Coffee Fest in Prague, photo: CTKCoffee Fest in Prague, photo: CTK You could smell delicious coffee for miles away. Hotel Olympic in Prague has just hosted a two day coffee festival. Coffee Fest presented the best coffee brands from around the world, there were seminars and workshops attended by coffee experts from around the world and a national competition in coffee making in which contestants had to make an espresso, a cappuccino and a coffee drink of their own choosing. The winner will get to compete at the world coffee championship in Italy.


Believe it or not, drugs, cigarettes and alcohol are not the only things that people try to smuggle across the border. Czech customs officers recently reported a most unusual haul: 4,000 pained wooden eggs worth 60 thousand crowns -just over 2,000 dollars - being smuggled into the country on a bus from Ukraine. The eggs were uncovered during a routine check at the Chotebuz border crossing with Poland. A customs officer checking passengers' luggage could not believe his eyes when he opened one bag after another of wooden Easter eggs. They were hand painted and varnished - an attractive decoration for any Easter table. But they are unlikely to get there. The eggs were confiscated for a more detailed inspection - what if they happen to be little matrojskas /wooden Russian dolls/ hiding completely different goods.


Do you watch your waistline like a hawk and enforce a rigorous diet when the tape measure shows that yesterdays pudding landed exactly where you least wanted it? Well, some people are proud of every centimetre -or I should say every hippometre. Members of the local XXXL Club have decided that the scale for normal people is a bit daunting when the tape measure is too short to reach all the way around their waist -so they have established a scale of their own - using so called hippometres. In hippometers your waist is much slimmer -although at the annual XXXL get together members tend to push out their stomachs instead of sucking them in when a member of the jury takes their measurements for the fatties contest. For five years now twenty three year old Jakub Filek has gone unchallenged as king of the fatties. His waist measures 181 centimetres - before supper. However doctors are not happy about the fact that Czechs are carrying around more fat than is healthy. This is ascribed to a sedentary lifestyle and a bad diet -a traditionally heavy cuisine combined with junk food. According to statistics a full 22 percent of Czech men and 25 percent of Czech women are obese. 48 percent of men and 30 percent of women are overweight. If we don´t take care we could all be using hippometres soon.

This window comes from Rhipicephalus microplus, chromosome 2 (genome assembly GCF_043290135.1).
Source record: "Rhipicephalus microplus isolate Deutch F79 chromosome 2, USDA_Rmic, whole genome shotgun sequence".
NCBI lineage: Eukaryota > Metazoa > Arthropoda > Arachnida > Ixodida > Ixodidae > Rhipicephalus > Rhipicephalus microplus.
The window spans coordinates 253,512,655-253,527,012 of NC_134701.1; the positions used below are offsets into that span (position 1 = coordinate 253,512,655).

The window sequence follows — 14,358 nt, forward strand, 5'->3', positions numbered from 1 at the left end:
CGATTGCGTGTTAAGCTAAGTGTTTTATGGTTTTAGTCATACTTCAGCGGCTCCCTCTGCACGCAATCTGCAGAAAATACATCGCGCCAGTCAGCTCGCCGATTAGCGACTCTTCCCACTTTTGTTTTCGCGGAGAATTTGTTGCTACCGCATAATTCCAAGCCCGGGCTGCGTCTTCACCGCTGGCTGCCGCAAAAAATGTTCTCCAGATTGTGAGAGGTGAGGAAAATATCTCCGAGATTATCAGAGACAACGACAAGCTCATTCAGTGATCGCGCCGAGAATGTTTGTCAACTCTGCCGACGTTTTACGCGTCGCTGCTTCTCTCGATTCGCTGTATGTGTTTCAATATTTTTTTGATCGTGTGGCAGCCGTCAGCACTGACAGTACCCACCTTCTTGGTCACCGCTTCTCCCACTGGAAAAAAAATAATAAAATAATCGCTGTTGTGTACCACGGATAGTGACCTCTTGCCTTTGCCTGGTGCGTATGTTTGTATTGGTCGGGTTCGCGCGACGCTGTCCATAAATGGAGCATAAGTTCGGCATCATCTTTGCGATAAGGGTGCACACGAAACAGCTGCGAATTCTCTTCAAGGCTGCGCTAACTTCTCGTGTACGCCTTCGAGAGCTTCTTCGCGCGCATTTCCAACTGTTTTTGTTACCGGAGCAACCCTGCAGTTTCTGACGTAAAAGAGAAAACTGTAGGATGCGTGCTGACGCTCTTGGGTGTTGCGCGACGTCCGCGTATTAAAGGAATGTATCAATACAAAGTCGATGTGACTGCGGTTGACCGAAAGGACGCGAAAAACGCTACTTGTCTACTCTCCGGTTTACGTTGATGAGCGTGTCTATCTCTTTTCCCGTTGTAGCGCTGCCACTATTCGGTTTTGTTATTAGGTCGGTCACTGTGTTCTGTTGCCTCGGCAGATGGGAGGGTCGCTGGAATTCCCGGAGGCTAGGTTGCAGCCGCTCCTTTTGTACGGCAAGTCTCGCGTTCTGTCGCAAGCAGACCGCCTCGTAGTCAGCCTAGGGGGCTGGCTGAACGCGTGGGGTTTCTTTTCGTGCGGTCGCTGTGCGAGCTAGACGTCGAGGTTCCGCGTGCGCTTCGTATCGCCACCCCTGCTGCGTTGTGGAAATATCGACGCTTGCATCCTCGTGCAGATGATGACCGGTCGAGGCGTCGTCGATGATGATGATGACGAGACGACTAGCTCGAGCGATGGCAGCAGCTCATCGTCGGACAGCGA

An exhibition of army vehicles and technology dating back to 1945 is due to open on May 15th in Orechov, south east Moravia. The permanent exhibition - Army Park - includes T-34 tanks, Tatra 111s and the old Russian ZIL military trucks. The exhibits map the past and present of the Czech military. The vast majority of exhibits are functional and can be viewed in action, so if you fancy a ride in an armoured vehicle head for Orechov between May and October. The exhibition is open on week days as well but on weekends the organizers plan special competitions and events. Army Park will be closed during the winter months.